Last week, The Dales Report sat down with Daniel Cohen, CEO of PharmaDrug Inc.(CNSX: PHRX) (OTCMKTS: LMLLF) to catch up on the company’s ongoing work and learn more about what it’s doing in the biopharmaceutical space.
COVID-19 Treatments Incoming
Currently, Pharmadrug is awaiting a response from the FDA for its patented oral anti-viral pill intended for the treatment of mild to moderate COVID-19. Cohen said he expects a response from the FDA “any minute now,” hopefully by the end of November.
Cohen said that according to a recent comparison study including five different drugs, the company’s drug, Cepharanthine, “came out at the top.” One thing Cohen emphasized is that despite hope for an end to the global pandemic, COVID-19 is not going away any time soon, and neither will the need for treatment.
“Not every pill is going to be a solve-all; different pills will be used for different solutions, different variants will ask for different pills,” he said. “I don’t see it unfolding like a situation where you would have only one pill, and that’s a panacea.”
Cohen also noted that Cepharanthine could also be useful for the treatment of other respiratory viruses such as SARS. “I think what the whole situation has shown us is that we need more antiviral drugs. We were caught without any in our repertoire… so I think there’s real need for more than one.”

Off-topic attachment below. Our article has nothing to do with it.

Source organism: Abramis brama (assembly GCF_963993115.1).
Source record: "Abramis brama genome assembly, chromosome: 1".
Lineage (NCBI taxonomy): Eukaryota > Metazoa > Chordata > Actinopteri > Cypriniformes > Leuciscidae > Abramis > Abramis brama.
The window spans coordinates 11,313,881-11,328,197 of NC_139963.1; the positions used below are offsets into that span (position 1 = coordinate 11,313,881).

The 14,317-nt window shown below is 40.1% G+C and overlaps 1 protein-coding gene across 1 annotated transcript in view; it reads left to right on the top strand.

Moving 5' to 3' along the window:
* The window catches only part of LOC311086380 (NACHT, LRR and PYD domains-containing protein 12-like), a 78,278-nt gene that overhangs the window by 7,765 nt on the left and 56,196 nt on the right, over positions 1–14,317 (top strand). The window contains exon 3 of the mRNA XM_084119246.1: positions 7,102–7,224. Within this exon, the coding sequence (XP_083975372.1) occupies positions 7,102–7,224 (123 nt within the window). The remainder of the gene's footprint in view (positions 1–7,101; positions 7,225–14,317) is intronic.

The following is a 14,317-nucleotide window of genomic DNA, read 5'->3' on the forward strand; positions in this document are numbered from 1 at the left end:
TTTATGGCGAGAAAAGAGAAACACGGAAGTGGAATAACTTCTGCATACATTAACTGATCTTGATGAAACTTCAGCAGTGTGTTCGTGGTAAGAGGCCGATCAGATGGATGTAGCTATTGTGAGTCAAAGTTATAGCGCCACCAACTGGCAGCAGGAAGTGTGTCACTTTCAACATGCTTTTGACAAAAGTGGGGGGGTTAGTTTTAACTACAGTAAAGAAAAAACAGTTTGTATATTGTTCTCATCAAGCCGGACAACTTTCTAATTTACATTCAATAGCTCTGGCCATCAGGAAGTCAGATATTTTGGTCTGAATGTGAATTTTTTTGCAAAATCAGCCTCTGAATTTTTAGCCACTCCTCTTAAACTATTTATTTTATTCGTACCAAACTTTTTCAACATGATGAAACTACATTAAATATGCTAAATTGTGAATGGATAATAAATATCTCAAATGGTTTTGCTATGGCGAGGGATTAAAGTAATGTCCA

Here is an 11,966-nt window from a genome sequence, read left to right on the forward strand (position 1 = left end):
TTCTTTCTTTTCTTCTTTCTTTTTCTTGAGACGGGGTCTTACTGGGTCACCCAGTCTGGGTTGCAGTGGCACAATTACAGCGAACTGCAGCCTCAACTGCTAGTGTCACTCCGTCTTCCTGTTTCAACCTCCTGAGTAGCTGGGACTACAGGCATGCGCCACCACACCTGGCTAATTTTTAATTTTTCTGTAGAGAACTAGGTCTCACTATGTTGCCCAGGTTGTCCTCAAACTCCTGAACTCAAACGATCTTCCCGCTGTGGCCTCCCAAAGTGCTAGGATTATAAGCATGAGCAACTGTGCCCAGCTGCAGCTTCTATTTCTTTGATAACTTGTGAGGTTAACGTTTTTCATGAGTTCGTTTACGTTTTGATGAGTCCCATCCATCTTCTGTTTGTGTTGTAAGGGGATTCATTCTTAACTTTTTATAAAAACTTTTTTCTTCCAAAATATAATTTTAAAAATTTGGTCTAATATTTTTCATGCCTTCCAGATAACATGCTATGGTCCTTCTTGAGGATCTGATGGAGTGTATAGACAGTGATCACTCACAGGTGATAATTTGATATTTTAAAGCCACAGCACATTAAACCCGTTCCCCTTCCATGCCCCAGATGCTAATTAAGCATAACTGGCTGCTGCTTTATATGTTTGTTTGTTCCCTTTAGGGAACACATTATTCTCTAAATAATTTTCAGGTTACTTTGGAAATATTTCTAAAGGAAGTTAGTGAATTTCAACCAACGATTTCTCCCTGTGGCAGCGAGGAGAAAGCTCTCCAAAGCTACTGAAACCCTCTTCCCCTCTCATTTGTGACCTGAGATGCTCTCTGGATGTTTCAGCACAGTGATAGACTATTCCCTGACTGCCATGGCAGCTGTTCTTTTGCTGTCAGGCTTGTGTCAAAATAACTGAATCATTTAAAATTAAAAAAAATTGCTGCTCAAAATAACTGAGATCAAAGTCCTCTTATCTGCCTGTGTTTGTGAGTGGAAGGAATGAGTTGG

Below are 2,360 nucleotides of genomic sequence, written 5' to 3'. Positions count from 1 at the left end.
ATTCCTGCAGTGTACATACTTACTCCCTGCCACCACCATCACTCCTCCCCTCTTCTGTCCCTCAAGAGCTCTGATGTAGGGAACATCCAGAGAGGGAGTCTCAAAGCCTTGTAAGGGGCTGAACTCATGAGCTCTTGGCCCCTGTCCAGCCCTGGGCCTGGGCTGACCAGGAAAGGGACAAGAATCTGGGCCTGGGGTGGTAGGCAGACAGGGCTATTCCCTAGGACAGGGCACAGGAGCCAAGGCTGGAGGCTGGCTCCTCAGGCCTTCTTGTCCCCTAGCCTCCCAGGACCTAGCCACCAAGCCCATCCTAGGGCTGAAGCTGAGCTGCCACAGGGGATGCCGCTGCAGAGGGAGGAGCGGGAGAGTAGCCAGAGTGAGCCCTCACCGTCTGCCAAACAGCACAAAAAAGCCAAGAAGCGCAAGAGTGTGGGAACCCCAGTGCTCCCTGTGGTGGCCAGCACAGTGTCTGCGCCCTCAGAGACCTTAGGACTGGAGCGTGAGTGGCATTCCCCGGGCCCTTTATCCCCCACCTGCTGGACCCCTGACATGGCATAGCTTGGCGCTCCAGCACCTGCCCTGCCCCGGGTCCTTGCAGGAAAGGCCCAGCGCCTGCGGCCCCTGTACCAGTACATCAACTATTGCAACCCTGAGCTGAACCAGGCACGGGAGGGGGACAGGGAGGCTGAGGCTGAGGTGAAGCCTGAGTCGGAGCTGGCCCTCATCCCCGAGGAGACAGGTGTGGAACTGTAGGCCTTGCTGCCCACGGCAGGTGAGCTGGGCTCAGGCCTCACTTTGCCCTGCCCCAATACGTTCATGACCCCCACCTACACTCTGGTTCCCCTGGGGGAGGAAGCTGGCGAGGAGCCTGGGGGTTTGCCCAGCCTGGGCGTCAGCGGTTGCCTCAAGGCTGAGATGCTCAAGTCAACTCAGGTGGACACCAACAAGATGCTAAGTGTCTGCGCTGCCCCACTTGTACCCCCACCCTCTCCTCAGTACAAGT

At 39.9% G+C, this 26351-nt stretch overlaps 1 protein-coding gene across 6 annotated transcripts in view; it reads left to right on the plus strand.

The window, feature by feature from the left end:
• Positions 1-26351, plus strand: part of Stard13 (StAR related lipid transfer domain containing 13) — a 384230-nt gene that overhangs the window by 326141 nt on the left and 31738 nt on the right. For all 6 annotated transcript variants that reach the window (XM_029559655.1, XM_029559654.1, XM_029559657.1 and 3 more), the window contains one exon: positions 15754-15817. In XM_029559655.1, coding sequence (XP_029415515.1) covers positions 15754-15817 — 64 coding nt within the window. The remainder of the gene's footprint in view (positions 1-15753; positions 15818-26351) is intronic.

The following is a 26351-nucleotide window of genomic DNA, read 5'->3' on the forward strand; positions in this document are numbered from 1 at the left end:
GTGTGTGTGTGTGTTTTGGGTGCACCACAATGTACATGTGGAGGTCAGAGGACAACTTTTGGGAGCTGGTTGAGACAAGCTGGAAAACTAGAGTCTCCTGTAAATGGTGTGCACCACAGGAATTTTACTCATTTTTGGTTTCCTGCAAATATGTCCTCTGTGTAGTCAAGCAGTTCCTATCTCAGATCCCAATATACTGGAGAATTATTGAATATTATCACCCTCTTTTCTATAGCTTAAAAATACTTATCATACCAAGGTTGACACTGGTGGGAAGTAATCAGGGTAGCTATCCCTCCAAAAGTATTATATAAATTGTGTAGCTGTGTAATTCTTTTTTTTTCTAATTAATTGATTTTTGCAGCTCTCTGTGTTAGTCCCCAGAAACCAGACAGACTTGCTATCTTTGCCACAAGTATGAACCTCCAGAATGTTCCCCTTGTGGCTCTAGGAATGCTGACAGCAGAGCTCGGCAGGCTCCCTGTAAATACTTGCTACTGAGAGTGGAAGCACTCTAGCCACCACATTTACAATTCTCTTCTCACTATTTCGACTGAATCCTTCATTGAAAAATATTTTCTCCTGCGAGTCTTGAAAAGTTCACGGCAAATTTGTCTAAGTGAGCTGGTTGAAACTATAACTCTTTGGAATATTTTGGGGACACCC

The Next Steps In Study: Cepharanthine for Cancer
Now that Pharmadrug has completed the first two phases of its three-step preclinical trial, studies are moving from petri dishes into animals.
“The animal study is extremely important for a couple of reasons: firstly, it’s always better data to get in an animal study versus in the dish, because animals are more complex. Secondly, we’ve often talked about Cepharanthine’s potential, and one of its greatest potentials is to reduce chemo resistance, especially in esophageal cancer.”
Cohen said he anticipates the results of the animal studies by mid 2022.
Psychedelics: “Start with the End and Go Backwards”
Pharmadrug is also developing drugs based on psilocybin and DMT. Cohen says that while there is much excitement around psychedelics, there is much that needs to be addressed as far as research goes.
“There’s so much depth that needs to be addressed, and I don’t think one study is going to address all that,” he said, referring to the excitement in the space around the results of the latest Compass study.
While he says starting at the end (the indication) and moving backwards is necessary, it’s also important to focus on how these drugs work in the body.
“Core to our strategies… I also believe that we need to start from the beginning, not just the end,” he said. “Do we understand how they actually function in the body? Let’s understand the mechanism of action and understand how they affect human physiology… once we understand all of that, then it becomes easier to apply that to certain sicknesses.”
Watch the video above to hear Cohen address the company’s other areas of focus, including its research with the University of Michigan and its commercial strategy.